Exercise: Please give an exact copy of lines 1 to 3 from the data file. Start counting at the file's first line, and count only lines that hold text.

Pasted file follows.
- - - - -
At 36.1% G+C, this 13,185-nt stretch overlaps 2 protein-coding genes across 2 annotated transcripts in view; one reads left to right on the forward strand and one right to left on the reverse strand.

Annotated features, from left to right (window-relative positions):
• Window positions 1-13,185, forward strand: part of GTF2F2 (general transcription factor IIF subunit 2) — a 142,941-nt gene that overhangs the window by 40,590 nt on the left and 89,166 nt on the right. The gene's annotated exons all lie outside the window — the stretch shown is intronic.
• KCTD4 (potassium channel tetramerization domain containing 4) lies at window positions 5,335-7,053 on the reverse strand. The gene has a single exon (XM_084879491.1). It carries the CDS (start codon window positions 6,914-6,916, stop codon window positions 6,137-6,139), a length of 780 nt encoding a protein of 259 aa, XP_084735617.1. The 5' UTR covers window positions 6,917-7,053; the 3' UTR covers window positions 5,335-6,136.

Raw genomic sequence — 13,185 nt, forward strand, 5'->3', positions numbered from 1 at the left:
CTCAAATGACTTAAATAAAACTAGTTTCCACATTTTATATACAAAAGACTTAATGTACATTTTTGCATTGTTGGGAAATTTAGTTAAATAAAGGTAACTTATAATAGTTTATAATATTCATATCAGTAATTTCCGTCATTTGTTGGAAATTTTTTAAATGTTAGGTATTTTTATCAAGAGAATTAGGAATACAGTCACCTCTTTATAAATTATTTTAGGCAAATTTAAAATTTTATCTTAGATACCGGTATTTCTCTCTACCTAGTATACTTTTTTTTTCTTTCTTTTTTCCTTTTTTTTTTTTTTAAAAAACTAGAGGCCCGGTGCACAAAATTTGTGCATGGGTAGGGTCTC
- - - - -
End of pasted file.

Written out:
At 36.1% G+C, this 13,185-nt stretch overlaps 2 protein-coding genes across 2 annotated transcripts in view; one reads left to right on the forward strand and one right to left on the reverse strand.

Annotated features, from left to right (window-relative positions):
• Window positions 1-13,185, forward strand: part of GTF2F2 (general transcription factor IIF subunit 2) — a 142,941-nt gene that overhangs the window by 40,590 nt on the left and 89,166 nt on the right. The gene's annotated exons all lie outside the window — the stretch shown is intronic.